Skyfall (2012)

16726615_024fadf33c0c0ff8bc605bf1f1a9963e_xlStarring Daniel Craig, Judi Dench, Javier Bardem, Ralph Fiennes, Naomie Harris, Bérénice Marlohe, Albert Finney, Ben Whishaw, Rory Kinnear, Ola Rapace, Helen McCrory, Nicholas Woodeson, Bill Buckhurst

Directed by Sam Mendes

Expectations: Very High. I love Bond.

threehalfstar


Skyfall might not be perfect, but it does so much right. Its opening action sequence is the perfect example of how a modern Bond film can echo the over-the-top camp of classic Connery-era Bond and still retain a modern feel. They wisely keep the action believable enough to be believable, while also concentrating on making it awesome enough to be awesome. It’s a perfect marriage and Skyfall is a Bond fan’s dream come true. This opening, which also leads into what is probably the best modern Bond credits sequence, is worth the price of admission alone.

Skyfall does a lot of interesting things as it plays with Bond and his cohorts, the most impressive of these is basing the story around the series’ supporting characters who were always regularly pushed aside after their requisite scene telling Bond what he’ll be doing next. This continues the grounding of the character started in Casino Royale, taking the series to the next level before then taking us a level deeper into Bond’s psyche (and his past). Skyfall goes places you would never expect in a Bond film, while also delivering action and situations that would feel at home in any of the Bond eras. The screenwriters must be absolute Bond nerds, and we are all reaping the benefits.

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The Girl with the Dragon Tattoo (2011)

Starring Rooney Mara, Daniel Craig, Christopher Plummer, Stellan Skarsgård, Steven Berkoff, Robin Wright, Yorick van Wageningen, Joely Richardson, Geraldine James

Directed by David Fincher

Expectations: Low. I’m expecting the same reaction as the original, but hopefully Fincher can do something with it that excites me.


Didn’t I already write a review for this movie? Oh yeah, I did. The American version and the original Swedish adaptation of Steig Larson’s explosively popular novel are nearly identical, and therefore I feel almost exactly the same about both of them. There are some minor differences that allowed me to follow certain aspects of the story better in this version, but there were also underplayed moments where I only knew what was going on because I had already seen the Swedish version. This leads me to believe that the target audience for the American remake is specifically people who read the book, but didn’t want to see the Swedish film. And this gets me to the main reason I think this film exists: Americans don’t want to read subtitles. But you knew that already.

I wasn’t shy about my indifference to the original Dragon Tattoo film, and while Fincher’s version is a more entertaining version of the story, there’s just something inherently fucked up about remaking a movie that was literally just made. From an artistic standpoint, it’s pointless; the story has already been realized in the modern era and anything that Fincher added is minor to the point of meaningless. The biggest boon for this version is Trent Reznor’s score which amps up the tension perfectly in spots, but at other times it sticks out and forces its coolness on the audience without much impact.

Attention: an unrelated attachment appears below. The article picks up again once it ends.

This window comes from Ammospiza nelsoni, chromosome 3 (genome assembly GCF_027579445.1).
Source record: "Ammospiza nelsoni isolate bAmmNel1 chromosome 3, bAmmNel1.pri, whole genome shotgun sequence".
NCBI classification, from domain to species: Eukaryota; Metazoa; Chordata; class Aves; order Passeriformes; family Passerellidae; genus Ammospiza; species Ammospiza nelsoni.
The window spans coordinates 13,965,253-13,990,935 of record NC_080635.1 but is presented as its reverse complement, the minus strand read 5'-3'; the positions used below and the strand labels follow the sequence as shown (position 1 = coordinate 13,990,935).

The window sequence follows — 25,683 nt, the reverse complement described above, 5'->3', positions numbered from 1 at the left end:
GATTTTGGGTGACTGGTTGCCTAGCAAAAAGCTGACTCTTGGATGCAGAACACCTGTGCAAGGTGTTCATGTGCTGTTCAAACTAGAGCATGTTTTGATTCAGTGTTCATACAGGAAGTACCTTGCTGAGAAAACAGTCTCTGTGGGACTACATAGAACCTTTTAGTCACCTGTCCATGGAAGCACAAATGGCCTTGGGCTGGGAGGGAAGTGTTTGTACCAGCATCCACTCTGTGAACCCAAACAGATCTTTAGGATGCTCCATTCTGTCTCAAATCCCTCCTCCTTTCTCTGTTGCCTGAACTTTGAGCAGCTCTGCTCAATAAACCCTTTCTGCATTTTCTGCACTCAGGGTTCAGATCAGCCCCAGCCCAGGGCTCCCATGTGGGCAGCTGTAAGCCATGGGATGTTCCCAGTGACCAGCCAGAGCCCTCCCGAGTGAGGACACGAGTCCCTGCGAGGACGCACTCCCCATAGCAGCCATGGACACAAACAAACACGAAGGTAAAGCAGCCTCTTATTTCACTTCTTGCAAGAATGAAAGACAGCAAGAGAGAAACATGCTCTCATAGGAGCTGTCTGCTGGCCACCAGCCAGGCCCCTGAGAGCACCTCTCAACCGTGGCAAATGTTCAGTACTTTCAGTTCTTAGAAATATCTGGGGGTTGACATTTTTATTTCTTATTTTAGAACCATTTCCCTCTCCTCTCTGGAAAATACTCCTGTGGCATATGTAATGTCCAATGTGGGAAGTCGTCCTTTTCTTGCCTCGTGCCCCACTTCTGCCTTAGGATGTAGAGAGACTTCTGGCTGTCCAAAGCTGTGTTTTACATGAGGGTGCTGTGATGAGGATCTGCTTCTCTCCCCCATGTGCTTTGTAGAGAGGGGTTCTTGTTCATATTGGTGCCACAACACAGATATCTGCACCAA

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The Adventures of Tintin (2011)

Starring Jamie Bell, Andy Serkis, Daniel Craig, Nick Frost, Simon Pegg, Daniel Mays, Gad Elmaleh, Toby Jones, Joe Starr, Enn Reitel, Mackenzie Crook

Directed by Steven Spielberg

Expectations: Somewhat high, but I should know better.


Sometimes I get excited about a film despite my better judgement nagging me incessantly to watch something else. This would be one of those times. I read some of the Tintin books as a child, but I am by no means a scholar or in any way knowledgeable about them. I remember the basics, but not much else. When Spielberg announced that he would finally film a couple of the books, I got excited. I thought, “This will be like a new Indiana Jones film, and preferably one without all the negative trappings of the fourth entry into that series (although, I still find that one remarkably enjoyable for some reason).” Then my excitement waned a bit as it was also announced Tintin would be all motion capture animation. I’m not a fan of Robert Zemeckis’s popular forays into the technology, so I found myself torn, wondering if I should be excited or indifferent. Well, I’ve seen Spielberg’s The Adventures of Tintin and honestly it’s a bit of both.

The film jumps right into the storyline without a shred of character development or stage-setting or anything. Just right into the intrigue. OK, I can hang. If it means more time for fun, high-stakes shenanigans, I’m in. Tintin buys a model ship from a street vendor and is immediately accosted by one man willing to pay double, and then another asking him to, “Name his price.” Tintin, of course, states that the ship is not for sale and returns home with it only to have a short scuffle between Tintin’s dog Snowy and an alleycat result in the ship’s masts breaking, and the secret within to fall out.

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